Thursday is Poem in Your Pocket Day
Pulitzer Prize Poet:
The one I plan to use:
The Tao of Teaching (and Living)
What is our obligation to our students, to our schools, our state and federal governments during a time of such urgent and often irrational demands on our personal and professional time? We could work all day and all night and never be done, never get it just right. I have, for years, been greatly consoled by this one particular lesson from Lao Tzu'sTao Te Ching, especially the wisdom and permission given to me by the last two lines:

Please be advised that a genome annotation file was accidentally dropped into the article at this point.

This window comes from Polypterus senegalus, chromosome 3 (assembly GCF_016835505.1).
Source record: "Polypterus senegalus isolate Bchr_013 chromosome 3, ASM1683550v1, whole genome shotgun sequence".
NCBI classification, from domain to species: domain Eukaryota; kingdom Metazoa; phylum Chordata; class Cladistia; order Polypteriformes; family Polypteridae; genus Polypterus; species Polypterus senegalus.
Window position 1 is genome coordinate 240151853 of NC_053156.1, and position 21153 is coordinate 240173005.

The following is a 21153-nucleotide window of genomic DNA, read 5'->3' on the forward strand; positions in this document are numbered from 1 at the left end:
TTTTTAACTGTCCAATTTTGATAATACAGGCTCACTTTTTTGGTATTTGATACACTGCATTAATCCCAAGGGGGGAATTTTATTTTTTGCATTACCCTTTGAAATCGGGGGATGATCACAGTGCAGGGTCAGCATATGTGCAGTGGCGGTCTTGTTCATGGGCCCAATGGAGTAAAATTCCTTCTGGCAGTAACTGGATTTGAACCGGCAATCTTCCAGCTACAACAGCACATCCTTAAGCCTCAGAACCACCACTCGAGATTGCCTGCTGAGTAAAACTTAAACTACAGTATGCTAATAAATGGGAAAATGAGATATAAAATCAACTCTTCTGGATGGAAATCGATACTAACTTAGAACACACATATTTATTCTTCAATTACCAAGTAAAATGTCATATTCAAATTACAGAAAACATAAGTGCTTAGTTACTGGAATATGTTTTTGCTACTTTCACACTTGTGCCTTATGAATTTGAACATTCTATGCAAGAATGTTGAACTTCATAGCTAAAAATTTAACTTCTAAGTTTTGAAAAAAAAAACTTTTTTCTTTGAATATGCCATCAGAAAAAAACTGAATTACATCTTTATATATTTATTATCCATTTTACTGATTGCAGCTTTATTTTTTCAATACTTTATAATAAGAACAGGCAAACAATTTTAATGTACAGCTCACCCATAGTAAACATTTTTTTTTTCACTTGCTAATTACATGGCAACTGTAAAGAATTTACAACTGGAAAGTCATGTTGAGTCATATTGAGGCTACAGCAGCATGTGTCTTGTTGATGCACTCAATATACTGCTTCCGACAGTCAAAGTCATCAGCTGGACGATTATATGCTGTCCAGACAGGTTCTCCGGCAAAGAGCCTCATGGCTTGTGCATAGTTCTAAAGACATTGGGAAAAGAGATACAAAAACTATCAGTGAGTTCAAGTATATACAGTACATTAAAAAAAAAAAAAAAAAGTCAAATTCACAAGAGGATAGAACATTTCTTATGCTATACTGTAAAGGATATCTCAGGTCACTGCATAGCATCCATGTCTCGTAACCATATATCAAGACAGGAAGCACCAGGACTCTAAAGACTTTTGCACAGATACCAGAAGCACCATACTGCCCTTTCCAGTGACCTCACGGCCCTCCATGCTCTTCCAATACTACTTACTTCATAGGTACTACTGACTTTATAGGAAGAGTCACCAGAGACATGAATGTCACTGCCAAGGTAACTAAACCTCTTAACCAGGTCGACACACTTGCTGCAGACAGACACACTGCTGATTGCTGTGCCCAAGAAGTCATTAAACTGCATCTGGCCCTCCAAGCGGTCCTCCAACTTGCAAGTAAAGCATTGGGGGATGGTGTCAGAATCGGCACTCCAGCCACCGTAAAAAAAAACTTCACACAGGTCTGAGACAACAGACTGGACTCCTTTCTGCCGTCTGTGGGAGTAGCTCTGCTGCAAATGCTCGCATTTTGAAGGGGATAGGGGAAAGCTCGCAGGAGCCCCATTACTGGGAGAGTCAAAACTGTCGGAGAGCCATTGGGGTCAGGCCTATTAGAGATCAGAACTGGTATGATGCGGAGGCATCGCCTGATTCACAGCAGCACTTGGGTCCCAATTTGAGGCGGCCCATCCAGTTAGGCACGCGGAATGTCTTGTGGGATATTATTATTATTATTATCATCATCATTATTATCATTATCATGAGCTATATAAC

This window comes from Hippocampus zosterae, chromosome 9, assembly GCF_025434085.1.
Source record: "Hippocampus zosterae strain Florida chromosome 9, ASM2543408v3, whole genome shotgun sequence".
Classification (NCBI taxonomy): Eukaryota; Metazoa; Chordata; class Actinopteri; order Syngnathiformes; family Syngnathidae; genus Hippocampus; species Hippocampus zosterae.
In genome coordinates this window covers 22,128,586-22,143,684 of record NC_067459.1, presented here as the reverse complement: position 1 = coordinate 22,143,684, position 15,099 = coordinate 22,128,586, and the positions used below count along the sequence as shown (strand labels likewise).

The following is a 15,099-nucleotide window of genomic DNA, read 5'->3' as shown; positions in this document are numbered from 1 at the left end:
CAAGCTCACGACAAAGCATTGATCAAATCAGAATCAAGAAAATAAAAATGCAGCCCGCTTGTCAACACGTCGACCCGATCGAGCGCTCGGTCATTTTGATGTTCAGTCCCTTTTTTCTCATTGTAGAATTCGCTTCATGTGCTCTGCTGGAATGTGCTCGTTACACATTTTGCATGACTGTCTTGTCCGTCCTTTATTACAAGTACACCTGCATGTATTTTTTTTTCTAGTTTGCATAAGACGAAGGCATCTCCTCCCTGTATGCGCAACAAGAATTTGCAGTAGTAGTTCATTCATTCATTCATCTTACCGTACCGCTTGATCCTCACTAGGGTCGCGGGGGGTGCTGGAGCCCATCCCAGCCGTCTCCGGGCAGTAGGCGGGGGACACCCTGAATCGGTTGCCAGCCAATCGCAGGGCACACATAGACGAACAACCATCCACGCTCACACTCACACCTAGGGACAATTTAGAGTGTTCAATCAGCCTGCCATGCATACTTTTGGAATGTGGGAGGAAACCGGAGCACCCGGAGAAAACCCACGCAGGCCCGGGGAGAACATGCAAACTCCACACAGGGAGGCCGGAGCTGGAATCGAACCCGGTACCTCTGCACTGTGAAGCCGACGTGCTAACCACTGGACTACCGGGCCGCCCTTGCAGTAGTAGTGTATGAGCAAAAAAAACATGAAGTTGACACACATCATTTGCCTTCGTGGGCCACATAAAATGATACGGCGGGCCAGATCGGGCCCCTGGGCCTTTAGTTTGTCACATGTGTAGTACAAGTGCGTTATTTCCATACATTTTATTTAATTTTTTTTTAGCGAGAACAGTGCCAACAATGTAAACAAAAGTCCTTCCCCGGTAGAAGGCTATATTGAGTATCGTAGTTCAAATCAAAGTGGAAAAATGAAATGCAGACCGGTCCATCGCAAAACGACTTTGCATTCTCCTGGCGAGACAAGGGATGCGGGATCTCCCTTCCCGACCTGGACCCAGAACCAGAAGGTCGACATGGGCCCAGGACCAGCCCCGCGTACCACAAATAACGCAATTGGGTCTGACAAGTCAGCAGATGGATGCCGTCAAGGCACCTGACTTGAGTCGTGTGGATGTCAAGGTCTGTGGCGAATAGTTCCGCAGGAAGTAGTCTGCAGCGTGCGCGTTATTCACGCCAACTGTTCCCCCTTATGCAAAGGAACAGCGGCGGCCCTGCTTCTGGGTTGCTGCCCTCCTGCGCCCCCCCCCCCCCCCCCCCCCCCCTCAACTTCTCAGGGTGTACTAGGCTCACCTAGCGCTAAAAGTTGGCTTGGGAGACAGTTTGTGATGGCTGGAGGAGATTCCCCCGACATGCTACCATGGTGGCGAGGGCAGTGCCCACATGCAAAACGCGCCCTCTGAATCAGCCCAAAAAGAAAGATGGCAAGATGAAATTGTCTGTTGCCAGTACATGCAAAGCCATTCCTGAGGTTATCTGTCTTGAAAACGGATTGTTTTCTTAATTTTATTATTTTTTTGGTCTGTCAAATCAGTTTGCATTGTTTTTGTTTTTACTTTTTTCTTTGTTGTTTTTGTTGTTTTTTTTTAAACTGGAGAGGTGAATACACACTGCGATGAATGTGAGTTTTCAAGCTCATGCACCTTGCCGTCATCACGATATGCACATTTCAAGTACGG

Fill your bowl to the brim
and it will spill.
Keep sharpening your knife
and it will blunt.
Chase after money and security
and your heart will never unclench.
Care about people's approval
and you will be their prisoner.
Do your work, then step back.
The only path to serenity.
(from the Tao Te Ching, by Lao-tzu Stephen Mitchell translation)
I worked long and long and then still harder to be the best teacher that I can be for them today. I can always be better but I could not have done more. Instead of punishing myself by declaring I am a failure, I look to the notion, so quietly spelled out here, that I can only "do my work, then step back." Then go home and try again to be the best I can be tomorrow and tomorrow and tomorrow again.
TAKS & STAAR Testing Continues ...